Fraud and deceptive charging practices
Around this time last year, my husband and I began getting a sudden barrage of text alerts that thousands of dollars were being spent all over the nation, draining our account – someone was buying linens on our tab in New Jersey, filling up their gas tank in Miami, and going on a Wal-Mart shopping spree in Ohio, all within minutes. We realized quickly we were victims of fraud, and although it was a newer card, so only two companies had the number (and we had an idea where the leak was), we didn’t have time to worry about that, we had to scramble to close the card before the grinches stole our entire Christmas.
That was a blatant case of fraud that was well organized, and although we lost a lot of money, we were able to get some of it back. What is less clear is “grey charges,” you know, those $9.99 charges you agreed to a year ago, forgot about, that are still being charged to your card even though you’re not using the product, and now the charges have slowly creeped up $1.99 a month here, and $2.99 there. BillGuard.com’s blog is completely devoted to the fight against unfair charges, and while not all forgotten charges are unfair, BillGuard is shedding light on practices (some ethical, others questionable) that businesses use to bill your card.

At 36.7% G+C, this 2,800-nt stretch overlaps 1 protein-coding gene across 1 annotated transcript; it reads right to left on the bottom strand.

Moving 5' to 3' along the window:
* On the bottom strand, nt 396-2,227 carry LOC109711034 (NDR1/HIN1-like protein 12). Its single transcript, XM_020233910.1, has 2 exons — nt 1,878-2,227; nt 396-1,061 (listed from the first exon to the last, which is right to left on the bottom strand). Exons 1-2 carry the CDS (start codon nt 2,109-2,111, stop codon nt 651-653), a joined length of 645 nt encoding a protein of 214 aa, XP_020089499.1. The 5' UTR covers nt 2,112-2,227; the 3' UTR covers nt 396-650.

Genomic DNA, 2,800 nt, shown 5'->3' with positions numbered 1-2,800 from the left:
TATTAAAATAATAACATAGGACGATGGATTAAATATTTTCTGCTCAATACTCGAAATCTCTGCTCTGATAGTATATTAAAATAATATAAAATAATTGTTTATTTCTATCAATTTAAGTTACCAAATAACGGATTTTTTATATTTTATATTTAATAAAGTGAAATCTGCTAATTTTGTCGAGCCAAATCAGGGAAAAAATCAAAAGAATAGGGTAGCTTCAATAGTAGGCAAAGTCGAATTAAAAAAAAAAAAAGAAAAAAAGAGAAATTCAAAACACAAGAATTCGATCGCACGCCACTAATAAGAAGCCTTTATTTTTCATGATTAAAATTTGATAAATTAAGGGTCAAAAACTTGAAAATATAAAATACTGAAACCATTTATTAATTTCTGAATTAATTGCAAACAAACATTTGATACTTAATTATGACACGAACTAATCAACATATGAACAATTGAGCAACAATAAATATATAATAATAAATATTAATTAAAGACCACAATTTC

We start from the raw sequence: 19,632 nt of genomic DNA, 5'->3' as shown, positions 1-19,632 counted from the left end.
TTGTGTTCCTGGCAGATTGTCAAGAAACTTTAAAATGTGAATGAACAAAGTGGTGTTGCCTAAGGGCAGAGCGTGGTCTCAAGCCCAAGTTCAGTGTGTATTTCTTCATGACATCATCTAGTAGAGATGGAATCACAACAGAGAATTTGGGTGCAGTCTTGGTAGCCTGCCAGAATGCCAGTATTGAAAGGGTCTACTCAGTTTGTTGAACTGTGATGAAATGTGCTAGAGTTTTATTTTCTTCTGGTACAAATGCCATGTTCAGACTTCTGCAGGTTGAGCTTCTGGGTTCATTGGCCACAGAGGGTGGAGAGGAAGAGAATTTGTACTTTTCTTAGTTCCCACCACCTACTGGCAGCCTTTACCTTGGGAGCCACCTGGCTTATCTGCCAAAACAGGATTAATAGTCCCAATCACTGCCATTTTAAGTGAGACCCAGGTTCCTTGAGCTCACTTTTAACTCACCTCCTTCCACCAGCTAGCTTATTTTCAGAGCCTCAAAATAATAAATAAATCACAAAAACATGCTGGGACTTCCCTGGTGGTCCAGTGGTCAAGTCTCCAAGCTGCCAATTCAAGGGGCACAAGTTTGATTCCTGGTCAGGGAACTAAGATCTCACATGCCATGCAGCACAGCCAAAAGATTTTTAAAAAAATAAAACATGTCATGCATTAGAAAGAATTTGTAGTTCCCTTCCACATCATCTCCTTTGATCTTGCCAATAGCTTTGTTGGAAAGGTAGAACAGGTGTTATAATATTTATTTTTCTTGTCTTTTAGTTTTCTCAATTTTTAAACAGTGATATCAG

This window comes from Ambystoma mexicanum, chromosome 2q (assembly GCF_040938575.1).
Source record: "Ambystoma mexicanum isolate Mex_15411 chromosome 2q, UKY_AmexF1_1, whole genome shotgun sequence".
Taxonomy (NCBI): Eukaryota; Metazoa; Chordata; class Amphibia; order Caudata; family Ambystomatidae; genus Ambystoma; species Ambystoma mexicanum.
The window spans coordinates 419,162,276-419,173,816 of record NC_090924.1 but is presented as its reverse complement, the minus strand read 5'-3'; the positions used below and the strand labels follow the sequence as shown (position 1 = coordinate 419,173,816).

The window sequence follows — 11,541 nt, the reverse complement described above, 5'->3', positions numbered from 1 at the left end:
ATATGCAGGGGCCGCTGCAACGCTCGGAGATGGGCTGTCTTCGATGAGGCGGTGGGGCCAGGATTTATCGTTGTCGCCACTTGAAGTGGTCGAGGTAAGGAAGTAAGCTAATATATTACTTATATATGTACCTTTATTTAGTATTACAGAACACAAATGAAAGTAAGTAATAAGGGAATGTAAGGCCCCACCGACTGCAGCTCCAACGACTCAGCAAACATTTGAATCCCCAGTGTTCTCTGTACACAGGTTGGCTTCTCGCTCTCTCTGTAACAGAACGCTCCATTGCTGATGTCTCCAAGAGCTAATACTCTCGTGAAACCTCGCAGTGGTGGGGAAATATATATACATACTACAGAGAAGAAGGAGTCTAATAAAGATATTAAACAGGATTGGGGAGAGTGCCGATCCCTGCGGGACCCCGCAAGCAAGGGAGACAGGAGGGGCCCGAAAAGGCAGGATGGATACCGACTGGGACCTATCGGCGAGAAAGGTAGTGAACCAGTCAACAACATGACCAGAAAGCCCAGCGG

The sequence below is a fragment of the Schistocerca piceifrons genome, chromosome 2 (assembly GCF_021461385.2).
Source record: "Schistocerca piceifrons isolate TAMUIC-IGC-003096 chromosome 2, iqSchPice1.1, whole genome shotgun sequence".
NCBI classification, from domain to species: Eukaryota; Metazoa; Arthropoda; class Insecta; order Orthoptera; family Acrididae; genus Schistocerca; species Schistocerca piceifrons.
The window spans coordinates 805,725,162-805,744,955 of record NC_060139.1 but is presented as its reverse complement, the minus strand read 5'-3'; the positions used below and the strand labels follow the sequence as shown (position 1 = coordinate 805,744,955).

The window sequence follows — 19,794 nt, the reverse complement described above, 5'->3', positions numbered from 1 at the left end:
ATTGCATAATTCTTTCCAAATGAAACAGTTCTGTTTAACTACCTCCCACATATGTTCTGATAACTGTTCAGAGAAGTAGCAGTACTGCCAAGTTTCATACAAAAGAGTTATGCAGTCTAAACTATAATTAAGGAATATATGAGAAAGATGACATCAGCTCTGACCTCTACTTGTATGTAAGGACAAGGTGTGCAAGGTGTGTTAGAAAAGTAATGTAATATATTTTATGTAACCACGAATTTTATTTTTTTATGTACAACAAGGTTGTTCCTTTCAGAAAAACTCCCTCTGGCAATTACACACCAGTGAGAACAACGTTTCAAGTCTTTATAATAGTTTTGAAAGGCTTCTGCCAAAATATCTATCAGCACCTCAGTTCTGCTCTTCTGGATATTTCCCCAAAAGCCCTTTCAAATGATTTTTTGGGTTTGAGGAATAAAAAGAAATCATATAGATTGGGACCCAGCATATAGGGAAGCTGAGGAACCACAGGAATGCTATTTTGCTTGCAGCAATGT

“Customers swiping their credit and debit cards this holiday season should beware: one in four people fell victim to a deceptive or unwanted charge within the past six months,” the company said in a statement. “While some of these charges constitute fraud, many are legal – but unwanted – charges hidden in fine print.”
While they say 5.0 percent of unwanted charges constitute fraud, the other 95 percent are “grey charges,” comprised of legal but sneaky tactics, such as hidden fees, unwanted subscriptions, overcharges and unrecognizable charges. “These charges often are the result of companies that are banking on the fact that people don’t read the fine print or verify their transactions as carefully as they should,” the company asserts.
Learning about Grey Charges
Be sure to set up text alerts this season for all spending on your personal and business credit and debit cards, and don’t ignore charges simply because they’re not big ticket line items. As a bonus, we’ve learned that if you see a funky charge, or something you don’t recognize and you question its legitimacy, tweet @BillGuard, and they say they’ll help find answers to unrecognized charges through analysis of millions of billing disputes to help find similar problems with your bills.
December 19, 2012 at 5:46 pm
@FinancialHS Thanks so much for tweeting our infographic, Alex!